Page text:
Disagreements are inevitable. At some point within our relationships we will not see eye to eye and conflict can occur. This does not necessarily mean that something is wrong with your relationship or that you are doomed to a life of constant fighting. How you choose to handle these differences or disagreements can be a strong determinate to how your relationship progresses.
When couples are able to negotiate instead of entering the “war zone”, disagreements can be an opportunity for growth and positive change, both personally and relationally.
Couples therapy can be very beneficial when it comes to helping couples move from a state of conflict to one of resolution and understanding.
The War Zone
When an person feels in any way threatened by another, there are three types of “war zone” behaviors that are used to try to defend and protect oneself:
1. Hot War: (“The best defense is a good offense.”) One can attempt to control or change the other person by arguing, using threats (instilling fear), or by criticizing and accusing (instilling guilt). When people in disagreement continue to use hot war strategies, it escalates eventually into violence.
2. Cold War: (“I’m not talking to you.”) One can refuse to comply with the others’ attempts to control, and try to avoid them as much as possible. This resistance is called passive-aggression and leads to a “don’t care” attitude that sabotages team efforts. The defensiveness of this strategy prevents one from being able to really listen to the other.
3. Surrender: (“Have your way.”) External compliance can be used to avoid direct conflict. However, this passive-dependent message can encourage the other to continue their control tactics. Also, humans hate to surrender and will always resent giving up under pressure. This resentment builds and eventually turns into cold war or even hot war.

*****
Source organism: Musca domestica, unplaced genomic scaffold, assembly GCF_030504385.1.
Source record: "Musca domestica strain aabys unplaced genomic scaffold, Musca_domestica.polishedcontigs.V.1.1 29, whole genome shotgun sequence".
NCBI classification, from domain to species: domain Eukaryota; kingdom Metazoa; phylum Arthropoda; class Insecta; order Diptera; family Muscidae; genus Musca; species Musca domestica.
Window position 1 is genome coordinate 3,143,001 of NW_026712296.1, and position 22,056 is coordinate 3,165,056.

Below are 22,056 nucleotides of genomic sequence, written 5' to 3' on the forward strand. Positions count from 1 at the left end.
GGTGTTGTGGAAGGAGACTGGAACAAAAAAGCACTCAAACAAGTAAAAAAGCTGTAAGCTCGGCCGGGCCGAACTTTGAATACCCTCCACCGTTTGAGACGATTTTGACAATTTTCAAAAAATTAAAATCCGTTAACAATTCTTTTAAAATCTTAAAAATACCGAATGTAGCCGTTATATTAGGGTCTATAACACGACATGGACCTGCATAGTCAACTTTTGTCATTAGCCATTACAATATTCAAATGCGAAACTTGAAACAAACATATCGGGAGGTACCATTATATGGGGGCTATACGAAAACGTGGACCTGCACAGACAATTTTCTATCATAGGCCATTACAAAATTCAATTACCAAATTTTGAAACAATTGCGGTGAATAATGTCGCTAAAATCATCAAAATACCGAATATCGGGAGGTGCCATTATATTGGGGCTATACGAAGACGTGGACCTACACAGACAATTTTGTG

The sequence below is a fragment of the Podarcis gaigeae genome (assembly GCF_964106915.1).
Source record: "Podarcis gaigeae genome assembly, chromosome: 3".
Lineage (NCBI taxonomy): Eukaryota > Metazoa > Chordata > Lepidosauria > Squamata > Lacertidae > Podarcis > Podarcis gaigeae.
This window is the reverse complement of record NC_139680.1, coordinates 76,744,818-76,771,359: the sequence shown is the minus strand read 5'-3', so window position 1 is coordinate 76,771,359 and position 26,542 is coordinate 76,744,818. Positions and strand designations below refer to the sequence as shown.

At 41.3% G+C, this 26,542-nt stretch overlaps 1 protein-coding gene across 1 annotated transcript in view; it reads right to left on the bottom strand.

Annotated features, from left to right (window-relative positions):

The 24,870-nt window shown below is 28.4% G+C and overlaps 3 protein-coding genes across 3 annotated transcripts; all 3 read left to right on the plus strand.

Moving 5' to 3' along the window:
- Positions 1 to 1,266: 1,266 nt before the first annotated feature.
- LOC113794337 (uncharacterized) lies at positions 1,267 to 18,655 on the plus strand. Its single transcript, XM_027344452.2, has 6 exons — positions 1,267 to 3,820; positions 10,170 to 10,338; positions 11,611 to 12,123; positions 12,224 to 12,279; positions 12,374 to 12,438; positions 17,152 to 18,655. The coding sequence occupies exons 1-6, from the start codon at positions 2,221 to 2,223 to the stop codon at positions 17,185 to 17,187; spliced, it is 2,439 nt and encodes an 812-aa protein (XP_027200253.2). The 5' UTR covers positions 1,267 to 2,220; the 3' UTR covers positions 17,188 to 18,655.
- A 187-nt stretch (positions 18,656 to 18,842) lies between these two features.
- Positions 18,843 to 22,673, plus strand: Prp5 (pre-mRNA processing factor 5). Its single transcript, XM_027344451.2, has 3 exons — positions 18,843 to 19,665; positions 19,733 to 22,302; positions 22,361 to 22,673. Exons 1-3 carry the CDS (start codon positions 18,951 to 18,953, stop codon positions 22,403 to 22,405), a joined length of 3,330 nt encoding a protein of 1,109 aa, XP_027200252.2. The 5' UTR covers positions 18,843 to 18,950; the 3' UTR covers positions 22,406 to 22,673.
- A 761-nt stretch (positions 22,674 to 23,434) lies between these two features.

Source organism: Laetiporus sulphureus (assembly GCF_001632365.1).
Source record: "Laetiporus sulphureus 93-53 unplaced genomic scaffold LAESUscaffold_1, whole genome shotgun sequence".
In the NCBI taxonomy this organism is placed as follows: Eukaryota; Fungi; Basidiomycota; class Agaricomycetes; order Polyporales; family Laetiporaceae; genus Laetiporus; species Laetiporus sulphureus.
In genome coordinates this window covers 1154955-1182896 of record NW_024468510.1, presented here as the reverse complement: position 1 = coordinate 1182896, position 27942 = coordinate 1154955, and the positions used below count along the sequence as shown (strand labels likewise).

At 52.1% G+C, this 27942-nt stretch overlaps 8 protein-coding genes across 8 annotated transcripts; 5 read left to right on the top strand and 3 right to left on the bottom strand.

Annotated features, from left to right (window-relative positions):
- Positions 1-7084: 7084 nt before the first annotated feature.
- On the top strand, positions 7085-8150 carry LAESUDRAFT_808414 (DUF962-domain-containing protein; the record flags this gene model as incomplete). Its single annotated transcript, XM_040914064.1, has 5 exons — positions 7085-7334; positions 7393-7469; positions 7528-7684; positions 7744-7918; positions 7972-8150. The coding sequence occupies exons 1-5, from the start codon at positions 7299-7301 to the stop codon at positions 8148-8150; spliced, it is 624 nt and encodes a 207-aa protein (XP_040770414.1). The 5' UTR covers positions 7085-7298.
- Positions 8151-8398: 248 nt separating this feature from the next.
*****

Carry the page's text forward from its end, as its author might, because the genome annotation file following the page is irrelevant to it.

Although it may not look like war zone behavior, remember that surrender only happens in a war zone. At the Negotiating Table, there is mutual respect and a willingness to stand up for one’s rights. No one must surrender.
A primary goal in conflict management is help people move from the War Zone to the Negotiating Table and then learn to communicate effectively in that situation.
The Negotiating Table
When persons choose to discuss and negotiate their differences, they can develop certain non-war-zone attitudes that will help their finding a mutually satisfying resolution:
1. Win-Win Goal (vs. win-lose): When persons in disagreement aim for a creative “win-win” outcome, they are much more likely to find it. But a need for the other to lose keeps them in the war zone. If the two are on the same team, then the other should never be regarded as an enemy. Remember that “a house divided against itself cannot stand”!
2. Openness(vs. defensiveness): It is important for each person to be open to learning the others’ point of view in some depth. They do not have to agree but they do need to understand. Openness to a new or different perspective and a willingness to compromise are both necessary for progress. Openness on the parts of both sides allows for greater creativity in finding a solution.
3. Assertiveness(vs. aggressiveness or passivity): Each side must communicate clearly their point of view, what it is that they want, and what it is that they don’t want. They should try, in a non-threatening way, to help the other understand their own perspective. It is possible to take a stand in a way that shows both self-respect and respect for the other.
Also, each person needs to take responsibility for their own feelings, behavior, and its consequences. It is not proper to blame the other for one’s own emotional reactions. No one “makes” you angry, although you may react with anger.
Adapted from: Getting Through Conflict, The Options by: Bruce Atkinson, Ph.D.